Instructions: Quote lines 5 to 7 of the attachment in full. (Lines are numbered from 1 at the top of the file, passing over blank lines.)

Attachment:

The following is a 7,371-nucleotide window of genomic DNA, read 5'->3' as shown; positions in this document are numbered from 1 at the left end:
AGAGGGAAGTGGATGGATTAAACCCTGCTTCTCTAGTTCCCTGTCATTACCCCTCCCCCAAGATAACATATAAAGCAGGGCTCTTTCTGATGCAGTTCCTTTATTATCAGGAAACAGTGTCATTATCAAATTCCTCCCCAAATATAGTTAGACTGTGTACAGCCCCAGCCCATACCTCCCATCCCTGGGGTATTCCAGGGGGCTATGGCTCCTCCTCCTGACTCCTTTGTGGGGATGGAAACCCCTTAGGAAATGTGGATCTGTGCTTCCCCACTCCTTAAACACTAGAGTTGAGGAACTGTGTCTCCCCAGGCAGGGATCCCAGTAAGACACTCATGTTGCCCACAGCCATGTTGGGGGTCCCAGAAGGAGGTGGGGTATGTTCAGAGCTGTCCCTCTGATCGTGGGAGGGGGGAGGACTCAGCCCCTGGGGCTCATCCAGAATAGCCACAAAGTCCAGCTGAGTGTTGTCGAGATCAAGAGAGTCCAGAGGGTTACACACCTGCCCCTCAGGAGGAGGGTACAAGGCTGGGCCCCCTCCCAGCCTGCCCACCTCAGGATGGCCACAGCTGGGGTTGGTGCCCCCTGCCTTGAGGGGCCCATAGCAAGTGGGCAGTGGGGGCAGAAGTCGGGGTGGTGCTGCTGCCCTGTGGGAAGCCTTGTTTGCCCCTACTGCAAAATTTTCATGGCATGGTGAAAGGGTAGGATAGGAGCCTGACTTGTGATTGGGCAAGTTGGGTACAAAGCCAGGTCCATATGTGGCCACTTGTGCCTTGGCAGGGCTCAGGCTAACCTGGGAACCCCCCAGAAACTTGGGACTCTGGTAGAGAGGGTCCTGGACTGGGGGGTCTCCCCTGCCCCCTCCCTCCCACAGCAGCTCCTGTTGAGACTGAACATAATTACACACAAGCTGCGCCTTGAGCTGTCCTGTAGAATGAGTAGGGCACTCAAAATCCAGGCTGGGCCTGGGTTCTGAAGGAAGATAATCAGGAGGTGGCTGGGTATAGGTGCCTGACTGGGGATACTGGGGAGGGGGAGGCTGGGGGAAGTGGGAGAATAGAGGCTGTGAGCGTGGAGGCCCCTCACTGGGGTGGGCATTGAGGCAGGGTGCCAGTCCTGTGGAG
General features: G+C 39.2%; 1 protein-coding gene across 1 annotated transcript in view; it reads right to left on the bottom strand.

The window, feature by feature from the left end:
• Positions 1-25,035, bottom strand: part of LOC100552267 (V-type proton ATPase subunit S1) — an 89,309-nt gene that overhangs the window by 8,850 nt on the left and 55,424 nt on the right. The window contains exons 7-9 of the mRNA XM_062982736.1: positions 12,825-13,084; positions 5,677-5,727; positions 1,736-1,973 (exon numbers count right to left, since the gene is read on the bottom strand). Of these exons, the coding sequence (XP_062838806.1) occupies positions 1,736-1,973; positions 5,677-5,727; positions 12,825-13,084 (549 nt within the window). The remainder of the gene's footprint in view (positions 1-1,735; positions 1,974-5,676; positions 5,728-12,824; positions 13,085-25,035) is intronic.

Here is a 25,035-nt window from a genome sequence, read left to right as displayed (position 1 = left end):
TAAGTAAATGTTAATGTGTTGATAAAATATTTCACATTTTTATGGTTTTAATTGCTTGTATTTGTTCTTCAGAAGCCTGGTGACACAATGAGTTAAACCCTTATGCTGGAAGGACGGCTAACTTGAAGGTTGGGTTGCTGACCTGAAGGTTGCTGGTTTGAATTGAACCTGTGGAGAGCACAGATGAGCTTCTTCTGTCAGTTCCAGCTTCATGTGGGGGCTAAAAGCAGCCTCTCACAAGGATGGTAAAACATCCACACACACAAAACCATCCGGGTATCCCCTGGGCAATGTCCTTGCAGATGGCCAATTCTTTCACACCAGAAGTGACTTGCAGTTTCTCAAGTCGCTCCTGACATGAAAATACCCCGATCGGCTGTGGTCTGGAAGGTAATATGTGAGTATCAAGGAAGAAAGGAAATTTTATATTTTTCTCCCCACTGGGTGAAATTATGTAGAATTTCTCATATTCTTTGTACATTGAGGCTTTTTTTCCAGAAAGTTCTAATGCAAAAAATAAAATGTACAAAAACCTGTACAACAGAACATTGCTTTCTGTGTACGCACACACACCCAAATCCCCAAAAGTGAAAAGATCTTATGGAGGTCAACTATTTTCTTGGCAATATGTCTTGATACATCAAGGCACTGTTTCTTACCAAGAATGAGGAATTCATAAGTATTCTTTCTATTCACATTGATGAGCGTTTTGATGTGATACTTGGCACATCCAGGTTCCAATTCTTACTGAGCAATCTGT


• Positions 1-25,035, bottom strand: part of LOC100552267 (V-type proton ATPase subunit S1) — an 89,309-nt gene that overhangs the window by 8,850 nt on the left and 55,424 nt on the right. The window contains exons 7-9 of the mRNA XM_062982736.1: positions 12,825-13,084; positions 5,677-5,727; positions 1,736-1,973 (exon numbers count right to left, since the gene is read on the bottom strand). Of these exons, the coding sequence (XP_062838806.1) occupies positions 1,736-1,973; positions 5,677-5,727; positions 12,825-13,084 (549 nt within the window). The remainder of the gene's footprint in view (positions 1-1,735; positions 1,974-5,676; positions 5,728-12,824; positions 13,085-25,035) is intronic.

Here is a 25,035-nt window from a genome sequence, read left to right as displayed (position 1 = left end):
TAAGTAAATGTTAATGTGTTGATAAAATATTTCACATTTTTATGGTTTTAATTGCTTGTATTTGTTCTTCAGAAGCCTGGTGACACAATGAGTTAAACCCTTATGCTGGAAGGACGGCTAACTTGAAGGTTGGGTTGCTGACCTGAAGGTTGCTGGTTTGAATTGAACCTGTGGAGAGCACAGATGAGCTTCTTCTGTCAGTTCCAGCTTCATGTGGGGGCTAAAAGCAGCCTCTCACAAGGATGGTAAAACATCCACACACACAAAACCATCCGGGTATCCCCTGGGCAATGTCCTTGCAGATGGCCAATTCTTTCACACCAGAAGTGACTTGCAGTTTCTCAAGTCGCTCCTGACATGAAAATACCCCGATCGGCTGTGGTCTGGAAGGTAATATGTGAGTATCAAGGAAGAAAGGAAATTTTATATTTTTCTCCCCACTGGGTGAAATTATGTAGAATTTCTCATATTCTTTGTACATTGAGGCTTTTTTTCCAGAAAGTTCTAATGCAAAAAATAAAATGTACAAAAACCTGTACAACAGAACATTGCTTTCTGTGTACGCACACACACCCAAATCCCCAAAAGTGAAAAGATCTTATGGAGGTCAACTATTTTCTTGGCAATATGTCTTGATACATCAAGGCACTGTTTCTTACCAAGAATGAGGAATTCATAAGTATTCTTTCTATTCACATTGATGAGCGTTTTGATGTGATACTTGGCACATCCAGGTTCCAATTCTTACTGAGCAATCTGT